Postby Mick D » Mon Oct 28, 2019 4:21 pm

Hi

That's my view on restoration :beer: - so satisfying when you do these things yourself, a great result

Keep up the good work

Regards Mick

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Re: 1954 18S preservation project (with lots of pictures)

Postby cfaber » Mon Oct 28, 2019 5:04 pm

Mick D wrote:Hi

That's my view on restoration :beer: - so satisfying when you do these things yourself, a great result

Keep up the good work

Regards Mick


Thanks Mick for the kind words. Yeah honestly, I'd rather have not had to make these oil lines, however I couldn't track down original's and opted to just built them myself. Hopefully no leaks once I get it filled up.
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Re: 1954 18S preservation project (with lots of pictures)

Postby cfaber » Thu Nov 14, 2019 3:35 pm

Hey folks, I'm looking for some confirmation about the valve timing procedure I'm using. Here's the video:

(click)
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Re: 1954 18S preservation project (with lots of pictures)

Postby spookefoote1956 » Thu Nov 14, 2019 5:28 pm

Spot on. The only thing I would have done differently is loosened off the push rods instead of clamping as you will need to check at tdc that they just spin.

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Re: 1954 18S preservation project (with lots of pictures)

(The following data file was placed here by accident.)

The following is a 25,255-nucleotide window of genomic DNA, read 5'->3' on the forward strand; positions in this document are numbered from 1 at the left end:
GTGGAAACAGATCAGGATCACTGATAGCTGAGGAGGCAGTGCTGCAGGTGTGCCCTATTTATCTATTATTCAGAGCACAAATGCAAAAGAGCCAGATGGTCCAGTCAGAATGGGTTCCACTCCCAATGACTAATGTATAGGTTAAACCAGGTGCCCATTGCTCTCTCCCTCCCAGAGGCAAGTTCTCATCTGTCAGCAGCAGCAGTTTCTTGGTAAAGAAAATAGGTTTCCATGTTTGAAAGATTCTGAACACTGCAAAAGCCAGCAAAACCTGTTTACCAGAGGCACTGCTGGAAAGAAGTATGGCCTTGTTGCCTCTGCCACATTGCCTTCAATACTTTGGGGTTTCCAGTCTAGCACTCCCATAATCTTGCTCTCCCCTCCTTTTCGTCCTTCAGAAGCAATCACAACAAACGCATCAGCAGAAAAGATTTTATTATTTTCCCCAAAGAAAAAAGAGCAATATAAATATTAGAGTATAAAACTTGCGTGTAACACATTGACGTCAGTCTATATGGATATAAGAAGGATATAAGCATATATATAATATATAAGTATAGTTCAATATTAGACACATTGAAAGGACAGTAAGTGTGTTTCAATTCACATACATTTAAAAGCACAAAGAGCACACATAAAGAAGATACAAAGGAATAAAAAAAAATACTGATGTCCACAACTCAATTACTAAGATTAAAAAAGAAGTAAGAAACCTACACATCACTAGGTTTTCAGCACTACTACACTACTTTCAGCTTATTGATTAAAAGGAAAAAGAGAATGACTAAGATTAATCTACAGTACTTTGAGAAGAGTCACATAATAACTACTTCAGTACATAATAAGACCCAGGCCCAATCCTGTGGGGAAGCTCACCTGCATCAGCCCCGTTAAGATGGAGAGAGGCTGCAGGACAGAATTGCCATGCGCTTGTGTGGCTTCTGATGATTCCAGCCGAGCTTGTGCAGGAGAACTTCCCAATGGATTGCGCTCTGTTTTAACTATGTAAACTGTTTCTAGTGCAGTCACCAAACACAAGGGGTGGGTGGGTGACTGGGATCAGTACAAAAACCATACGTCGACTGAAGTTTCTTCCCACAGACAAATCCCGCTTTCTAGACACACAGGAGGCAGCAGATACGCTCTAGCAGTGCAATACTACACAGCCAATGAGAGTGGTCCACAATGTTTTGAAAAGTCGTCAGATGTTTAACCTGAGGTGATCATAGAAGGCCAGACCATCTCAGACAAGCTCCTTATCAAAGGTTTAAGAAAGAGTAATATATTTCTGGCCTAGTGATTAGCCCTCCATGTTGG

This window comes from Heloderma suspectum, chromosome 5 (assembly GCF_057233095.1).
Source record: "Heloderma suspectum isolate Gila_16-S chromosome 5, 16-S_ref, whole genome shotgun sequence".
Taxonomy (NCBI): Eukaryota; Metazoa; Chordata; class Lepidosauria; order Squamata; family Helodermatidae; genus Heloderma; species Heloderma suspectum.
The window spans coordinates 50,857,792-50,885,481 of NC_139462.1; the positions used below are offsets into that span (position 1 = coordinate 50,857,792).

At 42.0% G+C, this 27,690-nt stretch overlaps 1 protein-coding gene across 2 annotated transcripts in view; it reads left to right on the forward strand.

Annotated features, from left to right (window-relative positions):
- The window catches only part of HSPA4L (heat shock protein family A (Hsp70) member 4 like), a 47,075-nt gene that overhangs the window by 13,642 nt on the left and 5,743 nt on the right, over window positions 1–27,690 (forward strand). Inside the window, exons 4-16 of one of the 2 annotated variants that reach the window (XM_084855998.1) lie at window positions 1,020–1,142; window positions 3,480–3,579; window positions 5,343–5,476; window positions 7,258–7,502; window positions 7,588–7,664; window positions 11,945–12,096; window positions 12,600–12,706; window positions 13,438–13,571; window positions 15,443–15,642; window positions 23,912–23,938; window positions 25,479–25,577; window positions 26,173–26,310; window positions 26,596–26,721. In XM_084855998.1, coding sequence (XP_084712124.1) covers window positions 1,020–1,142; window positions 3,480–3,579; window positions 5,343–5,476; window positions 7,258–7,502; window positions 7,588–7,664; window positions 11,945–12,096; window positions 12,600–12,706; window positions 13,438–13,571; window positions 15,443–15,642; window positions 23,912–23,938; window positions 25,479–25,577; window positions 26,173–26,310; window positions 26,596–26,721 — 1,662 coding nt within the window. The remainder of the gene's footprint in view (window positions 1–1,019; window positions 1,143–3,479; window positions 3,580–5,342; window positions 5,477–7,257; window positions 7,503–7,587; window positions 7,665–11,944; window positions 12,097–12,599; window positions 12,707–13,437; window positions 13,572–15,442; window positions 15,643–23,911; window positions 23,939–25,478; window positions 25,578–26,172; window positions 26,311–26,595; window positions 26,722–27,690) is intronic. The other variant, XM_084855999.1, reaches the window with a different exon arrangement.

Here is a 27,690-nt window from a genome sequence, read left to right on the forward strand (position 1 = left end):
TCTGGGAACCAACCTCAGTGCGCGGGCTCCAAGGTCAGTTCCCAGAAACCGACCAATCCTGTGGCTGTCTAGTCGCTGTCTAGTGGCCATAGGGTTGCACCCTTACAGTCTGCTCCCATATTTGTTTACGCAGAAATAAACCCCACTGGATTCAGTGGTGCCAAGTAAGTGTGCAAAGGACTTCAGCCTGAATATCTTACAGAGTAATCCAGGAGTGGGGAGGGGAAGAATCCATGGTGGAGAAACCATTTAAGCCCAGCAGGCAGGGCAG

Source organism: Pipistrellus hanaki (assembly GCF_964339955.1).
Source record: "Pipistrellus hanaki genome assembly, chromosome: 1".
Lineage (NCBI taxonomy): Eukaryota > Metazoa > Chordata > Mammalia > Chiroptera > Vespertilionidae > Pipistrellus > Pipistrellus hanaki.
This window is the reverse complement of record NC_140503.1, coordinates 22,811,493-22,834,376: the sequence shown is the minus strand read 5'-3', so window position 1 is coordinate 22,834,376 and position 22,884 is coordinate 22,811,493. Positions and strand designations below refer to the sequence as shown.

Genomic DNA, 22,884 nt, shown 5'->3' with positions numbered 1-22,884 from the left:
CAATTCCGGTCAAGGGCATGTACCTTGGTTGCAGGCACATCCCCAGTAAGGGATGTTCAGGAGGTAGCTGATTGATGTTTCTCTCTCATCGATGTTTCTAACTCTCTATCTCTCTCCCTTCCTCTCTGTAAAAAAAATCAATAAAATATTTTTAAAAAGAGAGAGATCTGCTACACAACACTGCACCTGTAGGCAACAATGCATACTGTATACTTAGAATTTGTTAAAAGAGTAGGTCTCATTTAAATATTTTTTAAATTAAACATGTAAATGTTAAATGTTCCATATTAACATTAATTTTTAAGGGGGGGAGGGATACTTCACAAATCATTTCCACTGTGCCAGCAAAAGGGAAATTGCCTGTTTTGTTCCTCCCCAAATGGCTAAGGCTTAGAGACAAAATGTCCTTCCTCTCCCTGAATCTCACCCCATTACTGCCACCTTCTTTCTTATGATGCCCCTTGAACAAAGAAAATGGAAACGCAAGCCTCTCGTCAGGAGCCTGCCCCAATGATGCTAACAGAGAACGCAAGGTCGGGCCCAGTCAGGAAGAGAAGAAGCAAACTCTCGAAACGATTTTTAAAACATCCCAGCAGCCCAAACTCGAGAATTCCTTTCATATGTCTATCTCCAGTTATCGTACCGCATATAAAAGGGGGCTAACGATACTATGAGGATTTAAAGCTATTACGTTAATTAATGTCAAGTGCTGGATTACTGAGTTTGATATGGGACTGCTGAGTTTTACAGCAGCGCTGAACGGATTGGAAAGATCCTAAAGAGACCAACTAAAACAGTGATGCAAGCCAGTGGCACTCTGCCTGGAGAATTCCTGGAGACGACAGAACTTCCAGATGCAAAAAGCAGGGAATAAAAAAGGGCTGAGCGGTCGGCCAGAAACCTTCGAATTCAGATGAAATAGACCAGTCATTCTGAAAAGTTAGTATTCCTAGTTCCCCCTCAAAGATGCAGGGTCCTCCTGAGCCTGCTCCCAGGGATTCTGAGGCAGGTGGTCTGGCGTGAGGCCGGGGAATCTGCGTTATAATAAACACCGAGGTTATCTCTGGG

Postby Pharisee » Thu Nov 14, 2019 5:31 pm

cfaber wrote:Hey folks, I'm looking for some confirmation about the valve timing procedure I'm using. Here's the video:



You've done it more or less correcly but you've used the 350cc engine timing dot on the inlet camwheel rather than the 500cc engine dot.
If you read Ken's instructions (page 1, column 2, Cams With Three Dots), he says "If your engine is a 350, fit the cam with the lowest dot in line with the one on the pinion. If it is a 500, use the uppermost of the two."

He also goes on to say (Page 2, Pepping up a 500) that you can use the 350 timing marks on a 500 to improve the performance (It advances the inlet cam timing by 18°). I've done just that on my 18S
John

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Re: 1954 18S preservation project (with lots of pictures)

Postby cfaber » Thu Nov 14, 2019 5:58 pm

Pharisee wrote:
cfaber wrote:Hey folks, I'm looking for some confirmation about the valve timing procedure I'm using. Here's the video:



You've done it more or less correcly but you've used the 350cc engine timing dot on the inlet camwheel rather than the 500cc engine dot.
If you read Ken's instructions (page 1, column 2, Cams With Three Dots), he says "If your engine is a 350, fit the cam with the lowest dot in line with the one on the pinion. If it is a 500, use the uppermost of the two."

He also goes on to say (Page 2, Pepping up a 500) that you can use the 350 timing marks on a 500 to improve the performance (It advances the inlet cam timing by 18°). I've done just that on my 18S
John


He also mentions that you need the different rockers for that change. Is this the case? My concern was in Ken's instructions he didn't mention "turn the engine counter clockwise or clockwise" on the inline cam instructions, so I'm assuming counter clockwise.